5 Best Supersets To Crush Biceps

biceps workout

Here are some supersets to hit biceps hard!

Spending a training day focused solely on the biceps seems like an exercise in vanity. Why not incorporate the “guns” into a typical chest-and-arms routine? 

But there’s nothing wrong with spending a full workout training for the gun show. Plus, there’s no reason to feel guilty about it. For all the talk in recent years about training for functional movement and core strength – not just like a bodybuilder for aesthetics – there’s been little appreciation of the functional role of the biceps.

Try lifting a couch or kid without the biceps – or pushing or pulling just about anything. Sure, movement starts from the core but your arms aren’t just levers along for the ride. The biceps are fully engaged, guns locked and loaded. Studies show that the biceps support many movements across the elbow and shoulder joints.

Even if you’re a dedicated athlete training for a specific sport, there’s nothing wrong with taking an occasional workout to focus on your biceps. If nothing else, it’s a welcome diversion and the best workout is, of course, the one you haven’t done before, or at least not in some time.

In this biceps superset workout, we’ll pair a push and a pull movement. This way we both activate and challenge the biceps in an efficient manner that enables us to keep moving through the workout with no rest.

Pete Williams is a NASM certified personal trainer and the author or co-author of several books on performance and training.

Dive Bomber Pushups


Dive Bomber Pushups

What it does: This pushup variation requires more use of the biceps and shoulders.

How to do it: Start with hips in the air and feet shoulder-width apart. Lower head and shoulders down as if going under a bar. As you push your head and shoulders into position, arch your back. Reverse process to return to starting position.

How many? 10 reps.

Prone Grip Pullups

What it does: Though best known as a back movement, you’re also hitting the biceps, along with the shoulders and chest.

How to do it:  Grab the bar with an overhand grip. Hanging from the bar, pull your shoulder blades back and down to lift your body and build momentum. Finish by pulling up with your arms. 

How many? 10 reps 

Farmes Carry


Farmer’s Carry, Racked Position

What it does:  The traditional farmer’s carry is an effective full-body move that also challenges endurance as you increase the distance carried. By carrying the dumbbells in a racked position (heads of dumbbells at shoulder level) we isolate the biceps.

How to do it: Carrying the dumbbells in a racked position, walk for 30 seconds, carefully avoiding the oblivious earbud zombies not paying attention in your gym.

How long? 30 seconds.

Inverted Bar Rows

What it does: This provides many of the benefits of a pullup while better isolating the biceps.

How to do it: Lie underneath a bar that’s several feet above you, such as in a squat rack. Hang underneath the bar with heels on the ground and arms fully extended. Pull your chest toward the bar. Pause at the top and return to starting position.

How many? 10 reps.

Chin ups


Dynamic Pushup

What it does: By exploding on the upward movement, you hit the biceps harder.

How to do it: Slowly lower yourself down then explode up as hard as you can. The upward movement should take no longer than 1 second.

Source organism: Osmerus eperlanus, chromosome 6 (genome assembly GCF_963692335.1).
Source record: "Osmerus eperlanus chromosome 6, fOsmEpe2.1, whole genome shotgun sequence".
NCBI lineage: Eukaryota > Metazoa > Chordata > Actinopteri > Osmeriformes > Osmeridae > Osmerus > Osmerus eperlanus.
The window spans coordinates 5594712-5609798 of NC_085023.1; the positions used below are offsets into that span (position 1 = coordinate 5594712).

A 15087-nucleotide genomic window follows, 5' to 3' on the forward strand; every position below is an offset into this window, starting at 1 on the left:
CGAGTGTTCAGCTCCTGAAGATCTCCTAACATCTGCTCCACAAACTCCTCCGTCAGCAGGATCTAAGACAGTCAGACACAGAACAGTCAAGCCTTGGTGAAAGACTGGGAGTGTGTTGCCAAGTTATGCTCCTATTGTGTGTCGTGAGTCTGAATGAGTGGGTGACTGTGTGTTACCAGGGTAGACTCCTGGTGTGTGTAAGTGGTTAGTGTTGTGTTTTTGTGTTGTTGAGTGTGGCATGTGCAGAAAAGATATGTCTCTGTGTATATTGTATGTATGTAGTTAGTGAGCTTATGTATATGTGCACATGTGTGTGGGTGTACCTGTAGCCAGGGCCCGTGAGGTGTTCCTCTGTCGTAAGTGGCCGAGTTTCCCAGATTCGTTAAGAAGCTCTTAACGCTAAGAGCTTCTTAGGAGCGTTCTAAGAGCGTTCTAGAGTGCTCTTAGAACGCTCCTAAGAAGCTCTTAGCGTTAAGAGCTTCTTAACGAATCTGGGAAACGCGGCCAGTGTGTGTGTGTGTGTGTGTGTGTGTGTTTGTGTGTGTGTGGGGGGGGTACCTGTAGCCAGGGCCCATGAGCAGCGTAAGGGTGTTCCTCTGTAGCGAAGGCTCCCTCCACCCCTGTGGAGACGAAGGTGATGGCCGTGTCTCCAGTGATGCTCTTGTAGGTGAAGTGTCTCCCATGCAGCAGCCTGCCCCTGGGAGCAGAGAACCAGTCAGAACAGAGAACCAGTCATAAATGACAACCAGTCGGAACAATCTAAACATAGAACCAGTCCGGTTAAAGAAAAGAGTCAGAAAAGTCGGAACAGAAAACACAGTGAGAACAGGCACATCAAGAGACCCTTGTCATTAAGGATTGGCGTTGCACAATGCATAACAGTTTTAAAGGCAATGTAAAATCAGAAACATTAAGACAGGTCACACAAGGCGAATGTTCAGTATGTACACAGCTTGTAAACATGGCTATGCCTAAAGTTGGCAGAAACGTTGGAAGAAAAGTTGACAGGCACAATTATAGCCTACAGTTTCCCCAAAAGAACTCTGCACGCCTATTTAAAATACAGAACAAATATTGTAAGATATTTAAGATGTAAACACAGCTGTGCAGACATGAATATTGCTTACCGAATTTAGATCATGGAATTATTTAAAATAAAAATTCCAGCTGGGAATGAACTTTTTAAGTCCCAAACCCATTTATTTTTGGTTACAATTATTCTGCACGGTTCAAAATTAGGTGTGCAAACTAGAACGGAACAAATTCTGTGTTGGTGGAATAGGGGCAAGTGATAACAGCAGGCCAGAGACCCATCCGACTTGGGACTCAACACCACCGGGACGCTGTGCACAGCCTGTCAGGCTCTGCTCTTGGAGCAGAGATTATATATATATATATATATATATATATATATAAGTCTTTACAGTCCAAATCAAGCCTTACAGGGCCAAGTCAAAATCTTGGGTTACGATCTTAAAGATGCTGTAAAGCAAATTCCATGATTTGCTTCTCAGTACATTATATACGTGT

How many? 10 reps.

Chin Ups

What it does: Like the overhead pull-up, the chin-up is a terrific shoulder and back exercise to build that V-shaped torso. But by doing the underhanded chin up, we place more emphasis on the biceps.

How to do it:  Grab the bar with an underhand grip. Hanging from the bar, pull your shoulder blades back and down to lift your body and build momentum. Finish by pulling up with your arms. 

How many? 10 reps 

TRX Curl


Suspension Trainer Pushups

What it does: The instability of the trainer forces you to recruit more muscles and the biceps play a prominent role. Plus, by pairing it with suspension trainer curls, we can keep things moving.

How to do it: Feet on the ground, assume pushup position and grab the handles. Lower and push up.

How many? 10 reps.

Suspension Trainer Curls

What it does: With your body weight as resistance, this move hits the biceps hard.

How to do it: Grab the suspension trainer handles with both hands. Lean back to fully extend your arms. With feet shoulder-width apart and back straight, use your arms to pull yourself up (toward the trainer) by performing a curl. Bend the elbows and curl the handles as close to your shoulders; use the biceps instead of your upper arms.

How many? 10 reps.




What it does: This challenging four-in-one exercise hits your biceps from all angles.

How to do it: Start with light weight on a barbell and curl 8 times. Next curl halfway, pausing for a second just above your navel at each of 8 reps. After that, take the bar up and descend just below your pecs, again pausing for a second before returning for 8 reps. Finally, do 8 more full reps. 

How many? 1 set


What it does: This promotes overall core stability, but your biceps are keeping you in a proper position. Plus, after doing the Four-in-One, this will seem like a break.

How to do it: Lie in a prone pushup position with hands on the floor, elbows under shoulders, and bent 90 degrees. Push up off the elbows, tucking your chin so your head is in line with your body. Keep head in line with spine and belly button drawn in. Hold for one minute.

How long? 60 seconds.

Pete Williams
Pete Williams is a NASM-CPT and the author or co-author of several fitness books, including Core Performance and Every Day is Game Day. His work has appeared in multiple publications such as Men’s Health, Men’s Journal, and USA Today.